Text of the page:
India's public food distribution system or PDS - the world's largest social security net - has long been riddled with holes, through which precious food and money were being stolen.
The big fix has now begun, but it's a tight race against time. The system needs to be plugged and tested before the food security law can take off.
The government distributes cheap food grains among the poor through a pilferage-prone network of 500,000 "fair-priced shops". The Rs 88,600 crore-a-year exercise was easy to fudge: Stocks would often move only on paper, not in trucks, and grains would go to feed ghost consumers.
If keeping track of large stocks was the problem, scores of export shipments would have vanished in the seas, and pilfering employees would have drained the Wal-marts dry.
Stopping PDS theft required just a look at what large-format stores do to keep a tab on their stocks: Having bar-coded inventories, self-monitoring electronic registers, GPS-tracked shipments and digital delivery records.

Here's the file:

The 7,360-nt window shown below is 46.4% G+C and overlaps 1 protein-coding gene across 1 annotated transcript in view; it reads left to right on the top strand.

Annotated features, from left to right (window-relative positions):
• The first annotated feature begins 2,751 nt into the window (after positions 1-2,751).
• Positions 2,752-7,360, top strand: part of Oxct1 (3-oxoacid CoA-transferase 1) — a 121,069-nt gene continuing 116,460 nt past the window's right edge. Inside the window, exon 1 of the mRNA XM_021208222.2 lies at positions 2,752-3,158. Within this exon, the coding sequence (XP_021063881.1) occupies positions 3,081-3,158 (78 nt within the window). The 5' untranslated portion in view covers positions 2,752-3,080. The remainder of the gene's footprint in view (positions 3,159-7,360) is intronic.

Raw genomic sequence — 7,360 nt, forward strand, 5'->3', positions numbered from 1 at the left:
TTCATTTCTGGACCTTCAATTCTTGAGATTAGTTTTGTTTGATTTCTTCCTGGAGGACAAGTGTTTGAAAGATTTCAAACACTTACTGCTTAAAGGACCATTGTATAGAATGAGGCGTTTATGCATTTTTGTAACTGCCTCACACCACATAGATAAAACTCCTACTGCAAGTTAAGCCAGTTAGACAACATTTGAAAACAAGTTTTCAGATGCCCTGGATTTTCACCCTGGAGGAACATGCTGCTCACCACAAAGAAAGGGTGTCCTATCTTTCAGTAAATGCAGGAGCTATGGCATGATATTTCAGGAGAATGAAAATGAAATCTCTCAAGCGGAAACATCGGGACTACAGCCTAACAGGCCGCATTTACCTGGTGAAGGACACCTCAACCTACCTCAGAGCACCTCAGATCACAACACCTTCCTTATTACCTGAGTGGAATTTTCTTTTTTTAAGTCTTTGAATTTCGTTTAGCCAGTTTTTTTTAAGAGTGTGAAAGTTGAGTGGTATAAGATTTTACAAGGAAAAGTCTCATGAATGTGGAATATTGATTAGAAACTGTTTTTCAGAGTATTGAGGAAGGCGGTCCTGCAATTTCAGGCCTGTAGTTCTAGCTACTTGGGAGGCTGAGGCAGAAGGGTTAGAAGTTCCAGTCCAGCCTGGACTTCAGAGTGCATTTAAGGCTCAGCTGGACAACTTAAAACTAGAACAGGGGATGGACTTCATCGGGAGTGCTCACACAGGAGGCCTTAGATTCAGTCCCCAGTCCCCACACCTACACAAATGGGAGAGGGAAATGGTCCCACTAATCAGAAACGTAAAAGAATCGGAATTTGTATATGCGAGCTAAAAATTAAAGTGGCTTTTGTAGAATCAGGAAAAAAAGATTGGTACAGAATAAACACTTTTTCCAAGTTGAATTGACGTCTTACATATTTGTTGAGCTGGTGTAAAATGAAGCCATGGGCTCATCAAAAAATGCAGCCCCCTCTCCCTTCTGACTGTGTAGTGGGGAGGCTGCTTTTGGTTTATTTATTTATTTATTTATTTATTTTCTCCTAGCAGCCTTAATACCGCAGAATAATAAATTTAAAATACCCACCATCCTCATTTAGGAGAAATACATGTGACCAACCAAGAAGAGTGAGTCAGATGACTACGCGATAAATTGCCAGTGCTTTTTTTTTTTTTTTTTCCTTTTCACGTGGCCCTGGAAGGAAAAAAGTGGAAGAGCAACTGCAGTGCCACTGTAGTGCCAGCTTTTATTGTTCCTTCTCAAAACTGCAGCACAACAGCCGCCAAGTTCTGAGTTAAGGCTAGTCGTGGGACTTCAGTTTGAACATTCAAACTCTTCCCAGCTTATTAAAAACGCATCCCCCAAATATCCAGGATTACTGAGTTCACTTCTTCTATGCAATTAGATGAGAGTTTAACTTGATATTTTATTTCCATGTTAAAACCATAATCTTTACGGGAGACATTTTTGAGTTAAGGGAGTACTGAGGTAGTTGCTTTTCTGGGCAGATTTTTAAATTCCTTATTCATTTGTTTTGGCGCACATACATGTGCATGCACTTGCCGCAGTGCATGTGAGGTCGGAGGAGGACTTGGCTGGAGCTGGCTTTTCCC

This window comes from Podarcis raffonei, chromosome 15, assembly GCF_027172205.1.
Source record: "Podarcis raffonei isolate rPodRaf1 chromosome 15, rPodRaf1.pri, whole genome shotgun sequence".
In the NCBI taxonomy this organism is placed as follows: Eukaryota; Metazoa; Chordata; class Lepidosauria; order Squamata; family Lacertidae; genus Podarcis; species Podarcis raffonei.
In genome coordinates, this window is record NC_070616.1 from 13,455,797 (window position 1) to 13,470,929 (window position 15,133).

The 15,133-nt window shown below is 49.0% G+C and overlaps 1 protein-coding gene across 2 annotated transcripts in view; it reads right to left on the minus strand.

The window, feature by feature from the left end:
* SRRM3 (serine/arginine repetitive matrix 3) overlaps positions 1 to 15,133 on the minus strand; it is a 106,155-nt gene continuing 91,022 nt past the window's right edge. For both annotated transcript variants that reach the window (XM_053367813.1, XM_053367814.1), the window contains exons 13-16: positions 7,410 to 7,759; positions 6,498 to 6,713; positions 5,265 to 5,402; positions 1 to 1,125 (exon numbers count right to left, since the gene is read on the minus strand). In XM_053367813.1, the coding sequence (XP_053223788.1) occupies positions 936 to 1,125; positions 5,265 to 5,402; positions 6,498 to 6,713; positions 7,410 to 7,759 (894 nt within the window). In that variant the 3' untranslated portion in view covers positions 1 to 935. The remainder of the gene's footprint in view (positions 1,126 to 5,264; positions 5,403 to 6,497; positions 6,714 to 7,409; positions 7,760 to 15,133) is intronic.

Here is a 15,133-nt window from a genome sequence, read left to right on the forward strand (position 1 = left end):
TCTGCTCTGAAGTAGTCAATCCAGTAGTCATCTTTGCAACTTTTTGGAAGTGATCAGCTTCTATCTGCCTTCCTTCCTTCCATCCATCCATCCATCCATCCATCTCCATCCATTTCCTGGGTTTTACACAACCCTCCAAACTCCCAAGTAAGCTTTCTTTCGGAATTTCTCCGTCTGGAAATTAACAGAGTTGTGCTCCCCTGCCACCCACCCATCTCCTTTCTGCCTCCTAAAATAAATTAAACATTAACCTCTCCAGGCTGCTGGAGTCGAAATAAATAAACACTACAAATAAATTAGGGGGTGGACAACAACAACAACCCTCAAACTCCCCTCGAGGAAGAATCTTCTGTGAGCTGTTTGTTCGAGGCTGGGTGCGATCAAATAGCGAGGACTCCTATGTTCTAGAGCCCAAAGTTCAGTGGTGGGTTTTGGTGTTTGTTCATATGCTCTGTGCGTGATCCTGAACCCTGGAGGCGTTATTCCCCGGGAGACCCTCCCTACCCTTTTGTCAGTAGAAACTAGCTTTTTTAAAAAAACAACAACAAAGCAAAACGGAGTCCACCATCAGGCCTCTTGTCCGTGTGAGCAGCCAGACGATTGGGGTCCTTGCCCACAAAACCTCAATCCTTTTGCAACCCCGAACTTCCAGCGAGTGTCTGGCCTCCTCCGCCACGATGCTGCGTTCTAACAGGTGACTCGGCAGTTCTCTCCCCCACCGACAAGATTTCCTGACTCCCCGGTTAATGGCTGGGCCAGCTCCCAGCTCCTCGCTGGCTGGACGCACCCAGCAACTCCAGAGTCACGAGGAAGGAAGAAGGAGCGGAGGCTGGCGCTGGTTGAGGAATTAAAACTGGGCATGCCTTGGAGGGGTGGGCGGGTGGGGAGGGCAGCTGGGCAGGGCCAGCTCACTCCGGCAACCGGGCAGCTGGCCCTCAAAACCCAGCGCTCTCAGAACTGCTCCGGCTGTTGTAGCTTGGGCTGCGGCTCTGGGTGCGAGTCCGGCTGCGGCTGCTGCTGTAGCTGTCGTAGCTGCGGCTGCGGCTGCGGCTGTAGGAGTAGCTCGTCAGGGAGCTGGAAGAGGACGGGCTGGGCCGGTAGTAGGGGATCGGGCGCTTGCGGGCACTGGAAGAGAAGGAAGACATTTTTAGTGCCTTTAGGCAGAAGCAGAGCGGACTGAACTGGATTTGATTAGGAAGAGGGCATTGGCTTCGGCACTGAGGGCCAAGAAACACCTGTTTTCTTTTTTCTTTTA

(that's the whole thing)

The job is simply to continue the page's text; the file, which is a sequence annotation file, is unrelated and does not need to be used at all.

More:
The food ministry is now pushing states to install Information Technology-enabled systems to cover these very loopholes, replacing theft-prone human handling with trustworthy computer screens.
"We have now brought down pilferage levels from 2.5% to 0.1%. There was a time when 30% of the stocks used to be pilfered," says food minister KV Thomas.
A case in point is the Andaman and Nicobar Islands, which has just finished the first step: digitising 11,456 ration cards. When complete, a swipe of the beneficiary's card will show everything from entitlements to his monthly off-takes.
Most states have put in place plans to computerise the PDS. What they may not have, however, is enough time.